Friday, May 22, 2009

When I first learned about Turner Classic Movies it seemed too good to be true. Great old movies, surely many of them in black and white, commercial-free and around the clock — classics, as the title says. Bergman, Antonioni, Buñuel, Cocteau ... finally I might get to see Il Posto.
Two years went by and I avoided contemporary TV all but completely. I fell into the habit of not even watching the news. Gradually I sensed that "classic" was just another word that the Turner people were confusing with "old." Who would ever describe a Doris Day movie as a classic? They like "themes" at TCM and it seems she was one, for a whole wretched month. Read Dwight Macdonald on her if you want a great laugh — it's better than John Simon on Barbra Streisand because it's less acidically personal. But I owe my Il Posto fixation to Simon, who wrote about it unforgettably.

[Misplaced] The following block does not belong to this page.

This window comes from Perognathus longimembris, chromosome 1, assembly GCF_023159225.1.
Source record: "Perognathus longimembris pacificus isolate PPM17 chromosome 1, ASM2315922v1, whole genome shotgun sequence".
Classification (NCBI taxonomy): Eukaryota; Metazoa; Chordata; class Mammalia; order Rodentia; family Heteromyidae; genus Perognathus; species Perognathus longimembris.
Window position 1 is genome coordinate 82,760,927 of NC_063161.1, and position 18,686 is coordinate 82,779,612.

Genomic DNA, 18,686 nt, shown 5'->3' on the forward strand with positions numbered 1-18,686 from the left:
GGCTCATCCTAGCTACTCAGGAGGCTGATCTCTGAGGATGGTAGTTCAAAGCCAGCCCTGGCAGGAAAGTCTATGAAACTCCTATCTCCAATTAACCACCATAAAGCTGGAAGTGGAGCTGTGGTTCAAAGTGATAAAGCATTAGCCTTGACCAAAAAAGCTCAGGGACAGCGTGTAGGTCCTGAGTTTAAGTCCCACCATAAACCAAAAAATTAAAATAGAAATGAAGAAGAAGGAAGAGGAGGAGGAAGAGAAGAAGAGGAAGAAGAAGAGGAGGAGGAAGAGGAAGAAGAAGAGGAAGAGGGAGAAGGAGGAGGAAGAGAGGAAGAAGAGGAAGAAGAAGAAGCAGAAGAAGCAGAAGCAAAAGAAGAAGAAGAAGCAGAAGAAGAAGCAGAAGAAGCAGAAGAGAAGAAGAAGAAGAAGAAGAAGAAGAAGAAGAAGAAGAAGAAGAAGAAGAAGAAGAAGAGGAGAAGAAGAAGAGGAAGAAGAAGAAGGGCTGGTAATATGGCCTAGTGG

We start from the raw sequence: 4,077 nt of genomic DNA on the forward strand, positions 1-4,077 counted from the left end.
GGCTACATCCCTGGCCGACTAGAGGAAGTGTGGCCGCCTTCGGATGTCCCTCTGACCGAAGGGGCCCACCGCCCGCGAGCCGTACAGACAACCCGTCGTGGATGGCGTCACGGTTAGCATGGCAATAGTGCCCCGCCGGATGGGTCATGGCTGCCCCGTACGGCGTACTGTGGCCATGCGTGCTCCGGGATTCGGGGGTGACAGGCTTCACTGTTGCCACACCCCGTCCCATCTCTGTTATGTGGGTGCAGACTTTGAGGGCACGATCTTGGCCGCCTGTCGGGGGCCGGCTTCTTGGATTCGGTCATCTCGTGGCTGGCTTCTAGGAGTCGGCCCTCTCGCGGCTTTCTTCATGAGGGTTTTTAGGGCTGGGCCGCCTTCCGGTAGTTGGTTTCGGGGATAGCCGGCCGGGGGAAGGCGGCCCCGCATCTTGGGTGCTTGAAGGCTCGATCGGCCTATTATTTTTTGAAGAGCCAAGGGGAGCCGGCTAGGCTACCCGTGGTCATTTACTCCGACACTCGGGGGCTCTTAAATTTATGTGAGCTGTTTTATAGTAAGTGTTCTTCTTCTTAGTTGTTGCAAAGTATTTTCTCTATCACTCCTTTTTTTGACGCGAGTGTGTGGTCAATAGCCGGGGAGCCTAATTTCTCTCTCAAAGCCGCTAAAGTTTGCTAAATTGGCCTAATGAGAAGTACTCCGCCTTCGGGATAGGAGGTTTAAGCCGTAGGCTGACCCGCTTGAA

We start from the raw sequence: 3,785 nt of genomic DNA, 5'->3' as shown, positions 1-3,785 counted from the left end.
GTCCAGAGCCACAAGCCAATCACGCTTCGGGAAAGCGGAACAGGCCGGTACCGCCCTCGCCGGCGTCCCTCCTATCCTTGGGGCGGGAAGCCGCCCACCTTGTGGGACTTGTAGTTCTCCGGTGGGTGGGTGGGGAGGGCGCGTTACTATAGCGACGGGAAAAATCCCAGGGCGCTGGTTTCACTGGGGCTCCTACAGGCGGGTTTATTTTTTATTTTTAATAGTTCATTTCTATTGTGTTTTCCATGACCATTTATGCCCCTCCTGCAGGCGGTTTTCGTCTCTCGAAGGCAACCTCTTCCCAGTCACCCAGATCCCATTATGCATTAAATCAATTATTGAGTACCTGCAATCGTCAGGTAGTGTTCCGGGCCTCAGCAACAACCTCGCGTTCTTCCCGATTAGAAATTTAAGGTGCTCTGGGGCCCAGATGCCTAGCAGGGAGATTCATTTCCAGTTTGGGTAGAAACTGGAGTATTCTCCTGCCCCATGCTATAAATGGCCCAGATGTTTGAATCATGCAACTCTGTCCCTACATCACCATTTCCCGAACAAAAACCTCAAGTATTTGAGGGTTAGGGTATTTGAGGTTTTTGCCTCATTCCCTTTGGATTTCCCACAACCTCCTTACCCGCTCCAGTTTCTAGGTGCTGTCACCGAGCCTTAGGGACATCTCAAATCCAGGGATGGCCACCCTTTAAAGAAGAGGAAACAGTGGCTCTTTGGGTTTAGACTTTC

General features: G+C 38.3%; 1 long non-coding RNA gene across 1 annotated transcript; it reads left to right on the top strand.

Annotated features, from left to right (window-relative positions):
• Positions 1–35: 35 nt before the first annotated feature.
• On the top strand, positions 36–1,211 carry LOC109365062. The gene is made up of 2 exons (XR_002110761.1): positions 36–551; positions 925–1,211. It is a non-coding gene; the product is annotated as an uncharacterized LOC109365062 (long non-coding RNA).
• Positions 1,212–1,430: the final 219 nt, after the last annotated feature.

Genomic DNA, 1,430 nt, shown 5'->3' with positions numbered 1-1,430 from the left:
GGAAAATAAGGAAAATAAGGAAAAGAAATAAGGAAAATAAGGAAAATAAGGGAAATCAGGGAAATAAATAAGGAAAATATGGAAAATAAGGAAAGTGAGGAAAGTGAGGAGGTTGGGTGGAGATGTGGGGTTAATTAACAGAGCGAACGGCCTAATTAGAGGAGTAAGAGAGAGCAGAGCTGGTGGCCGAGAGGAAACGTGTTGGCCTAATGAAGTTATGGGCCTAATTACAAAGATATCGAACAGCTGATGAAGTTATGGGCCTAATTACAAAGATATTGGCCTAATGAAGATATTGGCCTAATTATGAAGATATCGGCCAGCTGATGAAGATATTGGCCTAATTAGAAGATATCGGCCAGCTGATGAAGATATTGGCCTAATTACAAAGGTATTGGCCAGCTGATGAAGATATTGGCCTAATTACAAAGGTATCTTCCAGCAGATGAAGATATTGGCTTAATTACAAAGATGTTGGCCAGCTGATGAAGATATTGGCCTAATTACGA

1930s shorts with dogs standing in for human scenarios. Double Indemnity twice within two weeks, Yuk-shorts featuring Robert Benchley, Giant with Rock Hudson and Elizabeth Taylor: so static and "epic" in a near-Kabuki way that I turned it off. I should have made notes on my TCM experience. There were many times I thought, how low can you go in the name of greatness? Of course, running 24/7 the pantheon would have to run dry eventually, but maybe pick a new name.
But then you see Rules of the Game or Rashomon and suddenly you forget how suddenly "refreshing" you found Corner Gas or The Office.
Maybe old movies are best appreciated as seen through the eyes of an expert who was there. Like Graham Greene's immensely witty The Pleasure Dome, reviews of films from 1935 to 1940.
I've hated Shirley Temple, or her studio, ever since they shut him down. Shirley was only 9 at the time but as sexually knowing as Mae West, which is more or less what he said. Wasn't it true?
— Lloyd Dykk

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